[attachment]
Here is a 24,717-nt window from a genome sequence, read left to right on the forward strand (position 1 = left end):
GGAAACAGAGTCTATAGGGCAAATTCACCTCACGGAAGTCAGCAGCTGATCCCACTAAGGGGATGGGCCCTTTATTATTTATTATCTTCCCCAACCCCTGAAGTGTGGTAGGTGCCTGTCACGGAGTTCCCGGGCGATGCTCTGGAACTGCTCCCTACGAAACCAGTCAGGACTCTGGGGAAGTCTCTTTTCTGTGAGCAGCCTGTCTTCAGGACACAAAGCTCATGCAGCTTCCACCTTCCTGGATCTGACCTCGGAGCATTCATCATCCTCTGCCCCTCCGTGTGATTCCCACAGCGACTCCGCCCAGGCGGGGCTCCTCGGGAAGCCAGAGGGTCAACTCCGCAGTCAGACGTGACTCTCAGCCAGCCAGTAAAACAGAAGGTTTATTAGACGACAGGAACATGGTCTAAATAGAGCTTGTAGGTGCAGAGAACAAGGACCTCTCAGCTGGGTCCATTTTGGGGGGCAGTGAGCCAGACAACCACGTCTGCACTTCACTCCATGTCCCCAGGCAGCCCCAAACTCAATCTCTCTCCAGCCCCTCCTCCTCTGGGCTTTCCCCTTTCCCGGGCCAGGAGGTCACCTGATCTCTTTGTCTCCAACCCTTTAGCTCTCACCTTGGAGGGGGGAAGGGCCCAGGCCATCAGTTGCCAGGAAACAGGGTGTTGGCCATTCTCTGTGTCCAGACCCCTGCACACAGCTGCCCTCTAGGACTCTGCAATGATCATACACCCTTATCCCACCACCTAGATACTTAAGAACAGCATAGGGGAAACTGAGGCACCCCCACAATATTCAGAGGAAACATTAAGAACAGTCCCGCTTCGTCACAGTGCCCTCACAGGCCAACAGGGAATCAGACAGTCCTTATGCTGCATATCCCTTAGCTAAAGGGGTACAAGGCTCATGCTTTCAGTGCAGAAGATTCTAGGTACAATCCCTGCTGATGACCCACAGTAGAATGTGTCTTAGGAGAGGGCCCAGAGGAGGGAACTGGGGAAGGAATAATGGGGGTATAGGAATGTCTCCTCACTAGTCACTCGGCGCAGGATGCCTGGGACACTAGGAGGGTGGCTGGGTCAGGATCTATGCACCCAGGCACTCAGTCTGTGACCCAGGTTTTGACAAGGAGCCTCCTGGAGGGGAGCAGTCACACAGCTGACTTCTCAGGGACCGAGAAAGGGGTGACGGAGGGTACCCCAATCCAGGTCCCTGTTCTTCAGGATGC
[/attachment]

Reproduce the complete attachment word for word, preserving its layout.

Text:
Here is a 24,717-nt window from a genome sequence, read left to right on the forward strand (position 1 = left end):
GGAAACAGAGTCTATAGGGCAAATTCACCTCACGGAAGTCAGCAGCTGATCCCACTAAGGGGATGGGCCCTTTATTATTTATTATCTTCCCCAACCCCTGAAGTGTGGTAGGTGCCTGTCACGGAGTTCCCGGGCGATGCTCTGGAACTGCTCCCTACGAAACCAGTCAGGACTCTGGGGAAGTCTCTTTTCTGTGAGCAGCCTGTCTTCAGGACACAAAGCTCATGCAGCTTCCACCTTCCTGGATCTGACCTCGGAGCATTCATCATCCTCTGCCCCTCCGTGTGATTCCCACAGCGACTCCGCCCAGGCGGGGCTCCTCGGGAAGCCAGAGGGTCAACTCCGCAGTCAGACGTGACTCTCAGCCAGCCAGTAAAACAGAAGGTTTATTAGACGACAGGAACATGGTCTAAATAGAGCTTGTAGGTGCAGAGAACAAGGACCTCTCAGCTGGGTCCATTTTGGGGGGCAGTGAGCCAGACAACCACGTCTGCACTTCACTCCATGTCCCCAGGCAGCCCCAAACTCAATCTCTCTCCAGCCCCTCCTCCTCTGGGCTTTCCCCTTTCCCGGGCCAGGAGGTCACCTGATCTCTTTGTCTCCAACCCTTTAGCTCTCACCTTGGAGGGGGGAAGGGCCCAGGCCATCAGTTGCCAGGAAACAGGGTGTTGGCCATTCTCTGTGTCCAGACCCCTGCACACAGCTGCCCTCTAGGACTCTGCAATGATCATACACCCTTATCCCACCACCTAGATACTTAAGAACAGCATAGGGGAAACTGAGGCACCCCCACAATATTCAGAGGAAACATTAAGAACAGTCCCGCTTCGTCACAGTGCCCTCACAGGCCAACAGGGAATCAGACAGTCCTTATGCTGCATATCCCTTAGCTAAAGGGGTACAAGGCTCATGCTTTCAGTGCAGAAGATTCTAGGTACAATCCCTGCTGATGACCCACAGTAGAATGTGTCTTAGGAGAGGGCCCAGAGGAGGGAACTGGGGAAGGAATAATGGGGGTATAGGAATGTCTCCTCACTAGTCACTCGGCGCAGGATGCCTGGGACACTAGGAGGGTGGCTGGGTCAGGATCTATGCACCCAGGCACTCAGTCTGTGACCCAGGTTTTGACAAGGAGCCTCCTGGAGGGGAGCAGTCACACAGCTGACTTCTCAGGGACCGAGAAAGGGGTGACGGAGGGTACCCCAATCCAGGTCCCTGTTCTTCAGGATGC